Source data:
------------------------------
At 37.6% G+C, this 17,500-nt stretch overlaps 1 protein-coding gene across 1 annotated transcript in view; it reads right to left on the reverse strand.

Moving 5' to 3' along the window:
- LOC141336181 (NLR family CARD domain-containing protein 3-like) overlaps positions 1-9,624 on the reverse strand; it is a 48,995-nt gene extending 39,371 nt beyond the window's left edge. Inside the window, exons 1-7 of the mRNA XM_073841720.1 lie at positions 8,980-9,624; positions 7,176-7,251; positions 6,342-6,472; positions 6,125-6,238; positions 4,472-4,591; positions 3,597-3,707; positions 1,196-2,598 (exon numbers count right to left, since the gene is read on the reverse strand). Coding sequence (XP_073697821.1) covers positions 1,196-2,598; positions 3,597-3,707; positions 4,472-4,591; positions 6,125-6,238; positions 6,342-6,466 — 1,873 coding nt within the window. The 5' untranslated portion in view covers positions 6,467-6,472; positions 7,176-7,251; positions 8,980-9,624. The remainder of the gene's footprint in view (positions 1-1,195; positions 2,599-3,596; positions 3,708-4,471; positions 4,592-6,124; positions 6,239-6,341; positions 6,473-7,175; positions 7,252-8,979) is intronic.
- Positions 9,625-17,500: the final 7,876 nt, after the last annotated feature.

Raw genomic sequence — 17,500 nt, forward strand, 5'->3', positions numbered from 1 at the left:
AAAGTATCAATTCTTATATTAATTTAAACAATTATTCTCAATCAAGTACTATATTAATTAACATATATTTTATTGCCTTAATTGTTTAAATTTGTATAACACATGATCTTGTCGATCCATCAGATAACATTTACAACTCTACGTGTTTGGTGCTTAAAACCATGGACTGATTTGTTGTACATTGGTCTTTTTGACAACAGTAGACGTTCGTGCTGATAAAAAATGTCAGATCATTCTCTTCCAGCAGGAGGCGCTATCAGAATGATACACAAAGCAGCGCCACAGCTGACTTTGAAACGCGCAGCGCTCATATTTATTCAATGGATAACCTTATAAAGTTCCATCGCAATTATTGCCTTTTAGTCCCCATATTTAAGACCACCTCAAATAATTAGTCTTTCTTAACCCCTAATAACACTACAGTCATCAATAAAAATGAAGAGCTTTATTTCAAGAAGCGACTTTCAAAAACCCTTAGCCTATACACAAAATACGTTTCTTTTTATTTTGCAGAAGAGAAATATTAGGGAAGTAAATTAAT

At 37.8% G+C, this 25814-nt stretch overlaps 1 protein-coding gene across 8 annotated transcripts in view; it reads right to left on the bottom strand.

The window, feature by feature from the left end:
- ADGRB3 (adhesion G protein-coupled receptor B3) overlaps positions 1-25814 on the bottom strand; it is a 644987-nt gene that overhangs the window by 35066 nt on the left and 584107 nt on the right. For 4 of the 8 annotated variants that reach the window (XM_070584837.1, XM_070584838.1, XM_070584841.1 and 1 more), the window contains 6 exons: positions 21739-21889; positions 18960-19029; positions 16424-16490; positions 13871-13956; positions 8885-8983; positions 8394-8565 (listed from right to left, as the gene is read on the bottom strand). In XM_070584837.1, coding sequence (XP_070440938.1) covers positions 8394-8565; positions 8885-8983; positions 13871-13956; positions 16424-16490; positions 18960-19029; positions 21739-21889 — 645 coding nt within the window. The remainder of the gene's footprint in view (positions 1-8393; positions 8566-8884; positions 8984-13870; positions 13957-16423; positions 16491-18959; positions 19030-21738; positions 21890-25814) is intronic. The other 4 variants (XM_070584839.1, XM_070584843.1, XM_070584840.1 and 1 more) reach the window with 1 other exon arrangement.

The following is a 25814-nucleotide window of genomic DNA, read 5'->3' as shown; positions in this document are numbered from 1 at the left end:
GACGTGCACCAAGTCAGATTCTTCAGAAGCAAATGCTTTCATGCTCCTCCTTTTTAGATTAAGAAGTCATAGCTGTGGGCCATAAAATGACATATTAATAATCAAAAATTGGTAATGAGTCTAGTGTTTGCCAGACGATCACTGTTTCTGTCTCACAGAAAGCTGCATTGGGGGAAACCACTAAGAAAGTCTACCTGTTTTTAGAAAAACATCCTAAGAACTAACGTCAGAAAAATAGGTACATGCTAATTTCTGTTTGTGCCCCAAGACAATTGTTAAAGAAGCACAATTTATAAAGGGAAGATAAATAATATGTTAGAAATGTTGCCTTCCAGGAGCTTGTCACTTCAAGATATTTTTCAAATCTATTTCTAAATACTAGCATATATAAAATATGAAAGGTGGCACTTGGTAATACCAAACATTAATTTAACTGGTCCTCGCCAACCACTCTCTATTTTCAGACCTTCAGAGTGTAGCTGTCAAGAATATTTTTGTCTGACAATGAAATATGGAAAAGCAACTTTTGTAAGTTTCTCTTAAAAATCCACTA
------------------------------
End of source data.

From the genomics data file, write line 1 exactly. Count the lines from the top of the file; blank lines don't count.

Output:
At 37.6% G+C, this 17,500-nt stretch overlaps 1 protein-coding gene across 1 annotated transcript in view; it reads right to left on the reverse strand.